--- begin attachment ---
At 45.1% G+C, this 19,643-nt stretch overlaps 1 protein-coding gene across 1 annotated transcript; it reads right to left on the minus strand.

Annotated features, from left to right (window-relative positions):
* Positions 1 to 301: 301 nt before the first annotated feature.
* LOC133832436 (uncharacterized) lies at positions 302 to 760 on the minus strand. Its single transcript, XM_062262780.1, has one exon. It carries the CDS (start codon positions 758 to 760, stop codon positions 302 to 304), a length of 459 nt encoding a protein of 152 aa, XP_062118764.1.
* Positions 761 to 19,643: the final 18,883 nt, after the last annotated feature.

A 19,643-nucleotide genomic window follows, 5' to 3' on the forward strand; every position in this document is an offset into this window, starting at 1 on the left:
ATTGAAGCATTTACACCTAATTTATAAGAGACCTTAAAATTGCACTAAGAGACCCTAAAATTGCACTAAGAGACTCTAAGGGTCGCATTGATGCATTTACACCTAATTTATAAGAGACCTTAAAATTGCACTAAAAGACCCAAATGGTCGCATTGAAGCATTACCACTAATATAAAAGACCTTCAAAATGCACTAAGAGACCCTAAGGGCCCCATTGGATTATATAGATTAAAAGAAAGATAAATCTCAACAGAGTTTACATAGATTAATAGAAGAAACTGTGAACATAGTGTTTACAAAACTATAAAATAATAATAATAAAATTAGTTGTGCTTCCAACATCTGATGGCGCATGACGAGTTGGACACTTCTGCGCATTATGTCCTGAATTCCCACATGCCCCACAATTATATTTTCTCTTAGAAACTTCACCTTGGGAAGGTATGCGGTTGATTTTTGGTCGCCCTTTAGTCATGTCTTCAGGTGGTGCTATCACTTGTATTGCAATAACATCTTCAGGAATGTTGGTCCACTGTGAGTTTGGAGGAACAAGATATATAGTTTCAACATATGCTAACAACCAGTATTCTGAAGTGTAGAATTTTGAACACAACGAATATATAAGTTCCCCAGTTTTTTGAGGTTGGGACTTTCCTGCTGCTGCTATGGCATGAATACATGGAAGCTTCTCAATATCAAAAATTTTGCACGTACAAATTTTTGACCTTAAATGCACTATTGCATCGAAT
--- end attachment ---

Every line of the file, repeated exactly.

At 45.1% G+C, this 19,643-nt stretch overlaps 1 protein-coding gene across 1 annotated transcript; it reads right to left on the minus strand.

Annotated features, from left to right (window-relative positions):
* Positions 1 to 301: 301 nt before the first annotated feature.
* LOC133832436 (uncharacterized) lies at positions 302 to 760 on the minus strand. Its single transcript, XM_062262780.1, has one exon. It carries the CDS (start codon positions 758 to 760, stop codon positions 302 to 304), a length of 459 nt encoding a protein of 152 aa, XP_062118764.1.
* Positions 761 to 19,643: the final 18,883 nt, after the last annotated feature.

A 19,643-nucleotide genomic window follows, 5' to 3' on the forward strand; every position in this document is an offset into this window, starting at 1 on the left:
ATTGAAGCATTTACACCTAATTTATAAGAGACCTTAAAATTGCACTAAGAGACCCTAAAATTGCACTAAGAGACTCTAAGGGTCGCATTGATGCATTTACACCTAATTTATAAGAGACCTTAAAATTGCACTAAAAGACCCAAATGGTCGCATTGAAGCATTACCACTAATATAAAAGACCTTCAAAATGCACTAAGAGACCCTAAGGGCCCCATTGGATTATATAGATTAAAAGAAAGATAAATCTCAACAGAGTTTACATAGATTAATAGAAGAAACTGTGAACATAGTGTTTACAAAACTATAAAATAATAATAATAAAATTAGTTGTGCTTCCAACATCTGATGGCGCATGACGAGTTGGACACTTCTGCGCATTATGTCCTGAATTCCCACATGCCCCACAATTATATTTTCTCTTAGAAACTTCACCTTGGGAAGGTATGCGGTTGATTTTTGGTCGCCCTTTAGTCATGTCTTCAGGTGGTGCTATCACTTGTATTGCAATAACATCTTCAGGAATGTTGGTCCACTGTGAGTTTGGAGGAACAAGATATATAGTTTCAACATATGCTAACAACCAGTATTCTGAAGTGTAGAATTTTGAACACAACGAATATATAAGTTCCCCAGTTTTTTGAGGTTGGGACTTTCCTGCTGCTGCTATGGCATGAATACATGGAAGCTTCTCAATATCAAAAATTTTGCACGTACAAATTTTTGACCTTAAATGCACTATTGCATCGAAT